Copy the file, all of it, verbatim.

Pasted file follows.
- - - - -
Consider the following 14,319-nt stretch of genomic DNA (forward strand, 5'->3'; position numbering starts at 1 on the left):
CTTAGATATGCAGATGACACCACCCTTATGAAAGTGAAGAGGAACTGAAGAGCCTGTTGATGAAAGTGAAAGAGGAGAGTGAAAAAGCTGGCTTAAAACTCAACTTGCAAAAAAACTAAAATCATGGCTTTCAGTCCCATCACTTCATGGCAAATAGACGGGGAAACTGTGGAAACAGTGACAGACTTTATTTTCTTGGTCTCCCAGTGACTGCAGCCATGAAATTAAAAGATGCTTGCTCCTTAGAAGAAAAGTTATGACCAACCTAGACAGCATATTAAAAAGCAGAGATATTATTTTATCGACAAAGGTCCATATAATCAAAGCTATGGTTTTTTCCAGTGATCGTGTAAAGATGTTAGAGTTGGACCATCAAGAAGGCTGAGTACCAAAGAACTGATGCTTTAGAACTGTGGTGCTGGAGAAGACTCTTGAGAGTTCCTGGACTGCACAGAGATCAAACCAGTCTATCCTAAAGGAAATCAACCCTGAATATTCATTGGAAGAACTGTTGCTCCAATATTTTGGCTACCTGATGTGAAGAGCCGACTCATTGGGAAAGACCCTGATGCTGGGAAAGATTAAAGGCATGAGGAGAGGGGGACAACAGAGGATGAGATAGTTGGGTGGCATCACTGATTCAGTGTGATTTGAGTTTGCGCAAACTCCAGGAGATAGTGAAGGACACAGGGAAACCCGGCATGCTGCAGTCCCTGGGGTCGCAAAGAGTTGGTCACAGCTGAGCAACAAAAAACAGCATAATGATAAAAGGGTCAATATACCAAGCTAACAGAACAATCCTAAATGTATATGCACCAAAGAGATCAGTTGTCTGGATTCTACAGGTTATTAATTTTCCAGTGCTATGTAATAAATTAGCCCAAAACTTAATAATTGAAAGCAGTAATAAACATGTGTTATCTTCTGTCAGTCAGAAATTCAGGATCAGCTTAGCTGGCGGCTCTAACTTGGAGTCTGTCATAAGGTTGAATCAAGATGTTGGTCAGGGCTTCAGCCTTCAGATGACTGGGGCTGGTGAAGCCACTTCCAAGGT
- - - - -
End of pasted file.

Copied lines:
Consider the following 14,319-nt stretch of genomic DNA (forward strand, 5'->3'; position numbering starts at 1 on the left):
CTTAGATATGCAGATGACACCACCCTTATGAAAGTGAAGAGGAACTGAAGAGCCTGTTGATGAAAGTGAAAGAGGAGAGTGAAAAAGCTGGCTTAAAACTCAACTTGCAAAAAAACTAAAATCATGGCTTTCAGTCCCATCACTTCATGGCAAATAGACGGGGAAACTGTGGAAACAGTGACAGACTTTATTTTCTTGGTCTCCCAGTGACTGCAGCCATGAAATTAAAAGATGCTTGCTCCTTAGAAGAAAAGTTATGACCAACCTAGACAGCATATTAAAAAGCAGAGATATTATTTTATCGACAAAGGTCCATATAATCAAAGCTATGGTTTTTTCCAGTGATCGTGTAAAGATGTTAGAGTTGGACCATCAAGAAGGCTGAGTACCAAAGAACTGATGCTTTAGAACTGTGGTGCTGGAGAAGACTCTTGAGAGTTCCTGGACTGCACAGAGATCAAACCAGTCTATCCTAAAGGAAATCAACCCTGAATATTCATTGGAAGAACTGTTGCTCCAATATTTTGGCTACCTGATGTGAAGAGCCGACTCATTGGGAAAGACCCTGATGCTGGGAAAGATTAAAGGCATGAGGAGAGGGGGACAACAGAGGATGAGATAGTTGGGTGGCATCACTGATTCAGTGTGATTTGAGTTTGCGCAAACTCCAGGAGATAGTGAAGGACACAGGGAAACCCGGCATGCTGCAGTCCCTGGGGTCGCAAAGAGTTGGTCACAGCTGAGCAACAAAAAACAGCATAATGATAAAAGGGTCAATATACCAAGCTAACAGAACAATCCTAAATGTATATGCACCAAAGAGATCAGTTGTCTGGATTCTACAGGTTATTAATTTTCCAGTGCTATGTAATAAATTAGCCCAAAACTTAATAATTGAAAGCAGTAATAAACATGTGTTATCTTCTGTCAGTCAGAAATTCAGGATCAGCTTAGCTGGCGGCTCTAACTTGGAGTCTGTCATAAGGTTGAATCAAGATGTTGGTCAGGGCTTCAGCCTTCAGATGACTGGGGCTGGTGAAGCCACTTCCAAGGT